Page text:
JSF dataTable example

08 January 2014
By Gonçalo Marques
In this tutorial we will see how to present tabular data using JSF dataTable component.


The dataTable component may be used to represent tabular data inside a JSF view. In this tutorial we will use a dataTable in order to present an illustrative list of users.

The model

We will need a simple model class to represent a user:


package com.byteslounge.jsf;

public class User {

  private final String firstName;
  private final String lastName;
  private final String email;
  private final int age;

  public User(String firstName, String lastName, String email, int age) {
    this.firstName = firstName;
    this.lastName = lastName;
    this.email = email;
    this.age = age;

  public String getFirstName() {
    return firstName;

  public String getLastName() {
    return lastName;

  public String getEmail() {
    return email;

  public int getAge() {
    return age;


The managed bean

We will also naturally need a managed bean:


package com.byteslounge.jsf;

import java.util.ArrayList;
import java.util.List;

import javax.annotation.PostConstruct;
import javax.faces.bean.ManagedBean;
import javax.faces.bean.RequestScoped;

public class UsersBean {

  private List<User> userList;

  private void init() {
    userList = new ArrayList<>();
    userList.add(new User("John", "Doe", "[email protected]", 32));
    userList.add(new User("Peter", "Smith", "[email protected]", 25));
    userList.add(new User("Mary", "Jane", "[email protected]", 27));
    userList.add(new User("Mike", "Skeet", "[email protected]", 35));

  public List<User> getUserList() {
    return userList;

  public int getUserCount() {
    return userList.size();


We are just creating a dummy user list during bean initialization.

The dataTable

Finally the dataTable itself:

The dataTable

<h:dataTable value="#{usersBean.userList}" var="user" border="1">

  <f:facet name="header">
    <h:outputText value="Users" />

    <f:facet name="header">
      <h:outputText value="First name" />
    <h:outputText value="#{user.firstName}" />

    <f:facet name="header">
      <h:outputText value="Last name" />
    <h:outputText value="#{user.lastName}" />

    <f:facet name="header">
      <h:outputText value="Email" />
    <h:outputText value="#{user.email}" />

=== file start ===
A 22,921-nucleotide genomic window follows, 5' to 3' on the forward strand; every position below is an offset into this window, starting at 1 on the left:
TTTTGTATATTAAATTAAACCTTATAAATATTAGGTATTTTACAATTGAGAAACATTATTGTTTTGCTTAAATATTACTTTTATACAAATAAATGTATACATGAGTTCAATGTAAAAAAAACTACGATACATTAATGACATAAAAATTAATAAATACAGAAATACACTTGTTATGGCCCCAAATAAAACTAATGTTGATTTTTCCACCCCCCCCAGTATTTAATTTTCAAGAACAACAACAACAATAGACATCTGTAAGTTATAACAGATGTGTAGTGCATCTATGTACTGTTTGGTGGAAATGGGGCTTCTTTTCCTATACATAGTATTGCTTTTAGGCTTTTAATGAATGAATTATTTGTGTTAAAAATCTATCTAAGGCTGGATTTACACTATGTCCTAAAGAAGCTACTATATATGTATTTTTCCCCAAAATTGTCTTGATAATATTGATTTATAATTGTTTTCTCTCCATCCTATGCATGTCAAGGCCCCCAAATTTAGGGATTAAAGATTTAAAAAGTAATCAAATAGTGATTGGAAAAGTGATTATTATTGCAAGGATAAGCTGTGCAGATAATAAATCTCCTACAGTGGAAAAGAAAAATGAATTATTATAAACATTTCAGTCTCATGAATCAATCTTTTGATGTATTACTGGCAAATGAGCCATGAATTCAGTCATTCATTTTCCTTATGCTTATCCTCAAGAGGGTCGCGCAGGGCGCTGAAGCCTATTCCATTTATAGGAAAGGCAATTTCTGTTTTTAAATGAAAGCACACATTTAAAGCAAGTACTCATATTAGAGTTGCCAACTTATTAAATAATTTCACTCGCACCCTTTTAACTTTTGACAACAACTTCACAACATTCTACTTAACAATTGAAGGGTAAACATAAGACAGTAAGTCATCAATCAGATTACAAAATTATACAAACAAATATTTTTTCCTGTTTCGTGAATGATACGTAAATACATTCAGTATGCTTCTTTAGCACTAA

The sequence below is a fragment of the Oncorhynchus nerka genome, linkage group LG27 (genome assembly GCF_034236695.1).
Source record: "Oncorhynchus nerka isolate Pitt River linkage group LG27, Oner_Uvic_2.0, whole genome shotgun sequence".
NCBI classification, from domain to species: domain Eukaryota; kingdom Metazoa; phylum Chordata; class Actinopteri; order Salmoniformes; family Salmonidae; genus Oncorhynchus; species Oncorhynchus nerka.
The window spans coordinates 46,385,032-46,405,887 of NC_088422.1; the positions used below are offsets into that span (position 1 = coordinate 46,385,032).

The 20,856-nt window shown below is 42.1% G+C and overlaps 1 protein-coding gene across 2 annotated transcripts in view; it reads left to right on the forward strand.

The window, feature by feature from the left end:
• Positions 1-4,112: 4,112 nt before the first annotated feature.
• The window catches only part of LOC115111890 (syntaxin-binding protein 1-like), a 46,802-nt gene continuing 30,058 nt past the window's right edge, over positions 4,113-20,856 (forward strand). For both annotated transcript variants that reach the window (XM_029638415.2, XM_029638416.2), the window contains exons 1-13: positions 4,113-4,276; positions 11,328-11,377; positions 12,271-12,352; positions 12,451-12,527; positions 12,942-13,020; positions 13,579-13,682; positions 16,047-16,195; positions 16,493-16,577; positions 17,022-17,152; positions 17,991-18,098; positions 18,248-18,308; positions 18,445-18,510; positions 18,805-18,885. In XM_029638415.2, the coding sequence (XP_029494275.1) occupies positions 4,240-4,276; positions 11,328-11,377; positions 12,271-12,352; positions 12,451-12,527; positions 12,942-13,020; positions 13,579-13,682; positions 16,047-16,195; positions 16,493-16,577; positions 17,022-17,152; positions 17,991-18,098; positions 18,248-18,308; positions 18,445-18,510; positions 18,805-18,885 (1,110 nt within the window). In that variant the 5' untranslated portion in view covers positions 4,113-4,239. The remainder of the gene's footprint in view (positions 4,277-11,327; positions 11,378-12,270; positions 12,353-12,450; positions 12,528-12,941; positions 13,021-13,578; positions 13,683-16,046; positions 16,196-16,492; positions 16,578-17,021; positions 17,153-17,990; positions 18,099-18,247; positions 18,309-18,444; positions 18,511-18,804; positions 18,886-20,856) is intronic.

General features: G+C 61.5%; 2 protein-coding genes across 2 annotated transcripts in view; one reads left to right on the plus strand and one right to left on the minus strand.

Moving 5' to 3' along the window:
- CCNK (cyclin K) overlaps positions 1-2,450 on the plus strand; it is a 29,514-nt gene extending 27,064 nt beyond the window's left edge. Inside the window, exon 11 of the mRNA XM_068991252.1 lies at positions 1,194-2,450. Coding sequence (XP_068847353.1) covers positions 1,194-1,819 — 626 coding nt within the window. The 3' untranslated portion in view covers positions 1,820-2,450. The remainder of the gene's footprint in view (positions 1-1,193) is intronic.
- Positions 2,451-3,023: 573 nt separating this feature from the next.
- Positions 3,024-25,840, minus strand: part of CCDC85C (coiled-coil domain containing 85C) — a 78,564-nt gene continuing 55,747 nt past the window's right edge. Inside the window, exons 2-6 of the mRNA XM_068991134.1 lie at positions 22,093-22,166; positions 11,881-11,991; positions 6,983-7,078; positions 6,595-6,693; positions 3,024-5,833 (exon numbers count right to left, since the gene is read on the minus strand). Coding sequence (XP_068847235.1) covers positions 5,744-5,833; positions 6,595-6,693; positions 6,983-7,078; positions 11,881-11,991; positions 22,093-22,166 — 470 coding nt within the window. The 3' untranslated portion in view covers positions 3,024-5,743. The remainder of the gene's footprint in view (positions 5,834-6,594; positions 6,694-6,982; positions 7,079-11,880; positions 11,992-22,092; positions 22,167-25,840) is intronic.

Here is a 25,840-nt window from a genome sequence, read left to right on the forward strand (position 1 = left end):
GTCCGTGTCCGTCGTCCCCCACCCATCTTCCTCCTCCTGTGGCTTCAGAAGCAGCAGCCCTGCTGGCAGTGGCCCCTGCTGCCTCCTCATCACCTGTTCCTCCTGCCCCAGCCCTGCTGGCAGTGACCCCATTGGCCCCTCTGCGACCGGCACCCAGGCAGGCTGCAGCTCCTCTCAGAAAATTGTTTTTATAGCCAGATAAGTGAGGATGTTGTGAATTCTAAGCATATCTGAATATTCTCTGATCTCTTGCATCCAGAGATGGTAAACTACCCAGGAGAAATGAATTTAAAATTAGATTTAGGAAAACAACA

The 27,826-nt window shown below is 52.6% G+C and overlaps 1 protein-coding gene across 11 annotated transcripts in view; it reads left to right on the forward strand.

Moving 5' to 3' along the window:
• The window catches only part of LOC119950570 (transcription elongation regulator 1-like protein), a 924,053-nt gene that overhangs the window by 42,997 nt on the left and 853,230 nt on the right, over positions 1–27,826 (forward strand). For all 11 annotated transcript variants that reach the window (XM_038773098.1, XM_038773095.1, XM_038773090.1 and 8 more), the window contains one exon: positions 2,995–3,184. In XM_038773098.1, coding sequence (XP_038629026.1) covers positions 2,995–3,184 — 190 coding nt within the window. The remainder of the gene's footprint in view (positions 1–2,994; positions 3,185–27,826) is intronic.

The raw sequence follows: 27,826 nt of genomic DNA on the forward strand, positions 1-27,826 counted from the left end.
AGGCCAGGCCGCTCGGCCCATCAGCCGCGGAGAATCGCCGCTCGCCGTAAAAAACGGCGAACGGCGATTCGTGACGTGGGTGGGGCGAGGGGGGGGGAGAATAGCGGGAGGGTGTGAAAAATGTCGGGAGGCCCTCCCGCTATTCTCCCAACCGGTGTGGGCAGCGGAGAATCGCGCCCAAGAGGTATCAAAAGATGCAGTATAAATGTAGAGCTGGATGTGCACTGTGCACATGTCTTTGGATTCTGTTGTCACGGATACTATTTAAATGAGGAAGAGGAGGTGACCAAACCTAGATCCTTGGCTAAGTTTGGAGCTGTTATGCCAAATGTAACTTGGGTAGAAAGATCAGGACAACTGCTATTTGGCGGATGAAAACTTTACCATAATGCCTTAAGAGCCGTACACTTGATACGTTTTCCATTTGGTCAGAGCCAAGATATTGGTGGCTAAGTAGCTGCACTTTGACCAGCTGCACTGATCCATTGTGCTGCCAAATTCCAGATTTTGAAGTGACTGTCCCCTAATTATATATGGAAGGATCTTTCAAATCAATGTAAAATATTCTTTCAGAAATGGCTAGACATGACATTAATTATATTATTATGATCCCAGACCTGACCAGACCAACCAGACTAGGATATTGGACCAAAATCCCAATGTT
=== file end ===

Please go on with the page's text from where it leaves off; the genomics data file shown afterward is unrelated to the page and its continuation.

<f:facet name="header">
      <h:outputText value="Age" />
    <h:outputText value="#{user.age}" />

  <f:facet name="footer">
    <h:outputText value="User count: " />
    <h:outputText value="#{usersBean.userCount}" />


Note the dataTable value and var properties:

value should point to a method (usually a simple getter) in our backing bean that returns the list that will be used to populate the dataTable.

var will represent each list item during the list iteration and consequently each record during table rendering.

We map each dataTable column to the corresponding user property.

The defined columns and the dataTable itself may contain facets (facets are optional). We used the header facet both for the table and the individual columns. This way we may have a global header for the whole table and individual headers for the columns.

We used a footer facet for the dataTable in order to display the user count. If we need we may also use footer facets for individual columns (ex: to display column sums) but this was not the case.

The dataTable we just defined will result in the following table being rendered:

resulting dataTable
JSF dataTable output

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About the author
Gonçalo Marques is a Software Engineer with several years of experience in software development and architecture definition. During this period his main focus was delivering software solutions in banking, telecommunications and governmental areas. He created the Bytes Lounge website with one ultimate goal: share his knowledge with the software development community. His main area of expertise is Java and open source.

GitHub profile: http://github.com/gonmarques

He is also the author of the WiFi File Browser Android application: